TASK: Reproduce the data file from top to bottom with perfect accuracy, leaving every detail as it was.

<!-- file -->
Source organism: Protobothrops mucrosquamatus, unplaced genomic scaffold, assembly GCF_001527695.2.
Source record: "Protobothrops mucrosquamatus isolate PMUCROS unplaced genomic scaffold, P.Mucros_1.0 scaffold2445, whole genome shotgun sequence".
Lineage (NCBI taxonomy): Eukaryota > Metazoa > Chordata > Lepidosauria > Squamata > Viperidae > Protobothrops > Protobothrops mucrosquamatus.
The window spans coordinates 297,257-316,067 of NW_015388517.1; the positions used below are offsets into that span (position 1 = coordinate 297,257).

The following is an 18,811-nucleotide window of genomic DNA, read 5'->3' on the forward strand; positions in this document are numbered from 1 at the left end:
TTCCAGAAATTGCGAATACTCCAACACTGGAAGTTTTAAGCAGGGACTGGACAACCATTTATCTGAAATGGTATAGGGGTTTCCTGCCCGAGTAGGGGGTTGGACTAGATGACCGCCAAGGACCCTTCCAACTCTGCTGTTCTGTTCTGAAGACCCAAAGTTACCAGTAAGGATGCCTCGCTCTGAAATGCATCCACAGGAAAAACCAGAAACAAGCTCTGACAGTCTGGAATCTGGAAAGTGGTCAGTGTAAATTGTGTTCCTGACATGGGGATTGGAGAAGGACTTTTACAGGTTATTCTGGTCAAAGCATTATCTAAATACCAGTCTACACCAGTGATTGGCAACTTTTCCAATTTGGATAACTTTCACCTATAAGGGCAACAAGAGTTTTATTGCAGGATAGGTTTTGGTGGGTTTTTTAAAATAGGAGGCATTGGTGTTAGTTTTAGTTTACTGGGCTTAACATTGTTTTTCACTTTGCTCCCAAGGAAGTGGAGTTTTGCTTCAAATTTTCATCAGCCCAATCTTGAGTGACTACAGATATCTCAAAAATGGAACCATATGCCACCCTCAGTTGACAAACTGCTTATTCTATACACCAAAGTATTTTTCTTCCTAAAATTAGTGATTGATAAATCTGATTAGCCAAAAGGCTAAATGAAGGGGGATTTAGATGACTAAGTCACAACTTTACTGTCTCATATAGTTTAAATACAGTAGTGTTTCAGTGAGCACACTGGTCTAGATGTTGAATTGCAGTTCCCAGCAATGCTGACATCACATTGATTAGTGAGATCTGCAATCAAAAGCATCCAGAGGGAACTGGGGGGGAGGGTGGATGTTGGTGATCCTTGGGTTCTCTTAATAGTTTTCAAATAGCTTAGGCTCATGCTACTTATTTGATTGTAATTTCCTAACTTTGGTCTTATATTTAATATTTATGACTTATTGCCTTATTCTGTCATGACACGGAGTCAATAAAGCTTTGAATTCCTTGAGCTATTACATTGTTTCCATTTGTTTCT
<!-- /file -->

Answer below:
Source organism: Protobothrops mucrosquamatus, unplaced genomic scaffold, assembly GCF_001527695.2.
Source record: "Protobothrops mucrosquamatus isolate PMUCROS unplaced genomic scaffold, P.Mucros_1.0 scaffold2445, whole genome shotgun sequence".
Lineage (NCBI taxonomy): Eukaryota > Metazoa > Chordata > Lepidosauria > Squamata > Viperidae > Protobothrops > Protobothrops mucrosquamatus.
The window spans coordinates 297,257-316,067 of NW_015388517.1; the positions used below are offsets into that span (position 1 = coordinate 297,257).

The following is an 18,811-nucleotide window of genomic DNA, read 5'->3' on the forward strand; positions in this document are numbered from 1 at the left end:
TTCCAGAAATTGCGAATACTCCAACACTGGAAGTTTTAAGCAGGGACTGGACAACCATTTATCTGAAATGGTATAGGGGTTTCCTGCCCGAGTAGGGGGTTGGACTAGATGACCGCCAAGGACCCTTCCAACTCTGCTGTTCTGTTCTGAAGACCCAAAGTTACCAGTAAGGATGCCTCGCTCTGAAATGCATCCACAGGAAAAACCAGAAACAAGCTCTGACAGTCTGGAATCTGGAAAGTGGTCAGTGTAAATTGTGTTCCTGACATGGGGATTGGAGAAGGACTTTTACAGGTTATTCTGGTCAAAGCATTATCTAAATACCAGTCTACACCAGTGATTGGCAACTTTTCCAATTTGGATAACTTTCACCTATAAGGGCAACAAGAGTTTTATTGCAGGATAGGTTTTGGTGGGTTTTTTAAAATAGGAGGCATTGGTGTTAGTTTTAGTTTACTGGGCTTAACATTGTTTTTCACTTTGCTCCCAAGGAAGTGGAGTTTTGCTTCAAATTTTCATCAGCCCAATCTTGAGTGACTACAGATATCTCAAAAATGGAACCATATGCCACCCTCAGTTGACAAACTGCTTATTCTATACACCAAAGTATTTTTCTTCCTAAAATTAGTGATTGATAAATCTGATTAGCCAAAAGGCTAAATGAAGGGGGATTTAGATGACTAAGTCACAACTTTACTGTCTCATATAGTTTAAATACAGTAGTGTTTCAGTGAGCACACTGGTCTAGATGTTGAATTGCAGTTCCCAGCAATGCTGACATCACATTGATTAGTGAGATCTGCAATCAAAAGCATCCAGAGGGAACTGGGGGGGAGGGTGGATGTTGGTGATCCTTGGGTTCTCTTAATAGTTTTCAAATAGCTTAGGCTCATGCTACTTATTTGATTGTAATTTCCTAACTTTGGTCTTATATTTAATATTTATGACTTATTGCCTTATTCTGTCATGACACGGAGTCAATAAAGCTTTGAATTCCTTGAGCTATTACATTGTTTCCATTTGTTTCT